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A masculine noun is used with masculine articles and adjectives (e.g. el hombre guapo, el sol amarillo).
1. (grammar)
a. use of "le" as direct object
Decir en español "le vi en el cine" en vez de "lo vi en el cine" o "la vi en el cine" ejemplifica el leísmo.Saying "le vi en el cine" instead of "lo vi en el cine" or "la vi en el cine" in Spanish exemplifies the use of "le" as direct object.
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A noun is a word referring to a person, animal, place, thing, feeling or idea (e.g. man, dog, house).
1. (grammar)
a. incorrect use of “le” as direct object instead of “lo”
Copyright © 2006 Harrap Publishers Limited
use of "le" instead of "lo" and "la" as direct objects
These terms refer to the reversal of the standard distinction between direct and indirect object personal pronouns in Spanish. Normally lo(s) and la(s) are the direct object pronouns (eg: Lo/La vi ayer I saw him/her yesterday) and le(s) the indirect equivalents (eg: Le di tu recado I gave him/her your message). Leísmo involves replacing lo(s) and sometimes la(s) with le(s) (eg: Le vi ayer), while loísmo and laísmo mean using lo(s) and la(s) instead of le(s) (eg: Lo/La di tu recado). Whereas leísmo is relatively socially acceptable in most of Spain, though not Latin America, loísmo and laísmo tend to be frowned upon everywhere.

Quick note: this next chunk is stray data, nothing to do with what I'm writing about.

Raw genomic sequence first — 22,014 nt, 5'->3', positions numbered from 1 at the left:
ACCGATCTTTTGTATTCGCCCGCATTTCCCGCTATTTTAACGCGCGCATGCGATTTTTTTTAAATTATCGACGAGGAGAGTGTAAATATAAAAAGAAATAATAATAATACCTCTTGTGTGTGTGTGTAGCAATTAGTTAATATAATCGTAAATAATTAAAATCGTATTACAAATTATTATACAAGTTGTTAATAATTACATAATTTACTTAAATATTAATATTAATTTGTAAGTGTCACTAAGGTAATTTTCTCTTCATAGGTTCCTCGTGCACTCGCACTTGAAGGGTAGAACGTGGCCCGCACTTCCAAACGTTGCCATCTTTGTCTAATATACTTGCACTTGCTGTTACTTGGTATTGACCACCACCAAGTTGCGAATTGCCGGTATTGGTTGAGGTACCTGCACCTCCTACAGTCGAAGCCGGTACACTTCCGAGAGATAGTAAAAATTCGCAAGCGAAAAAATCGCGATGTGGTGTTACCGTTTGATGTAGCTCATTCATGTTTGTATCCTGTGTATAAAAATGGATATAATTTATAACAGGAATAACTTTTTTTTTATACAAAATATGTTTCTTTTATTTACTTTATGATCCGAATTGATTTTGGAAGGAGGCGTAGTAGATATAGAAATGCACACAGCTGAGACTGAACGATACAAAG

Collins Complete Spanish Electronic Dictionary © HarperCollins Publishers 2011
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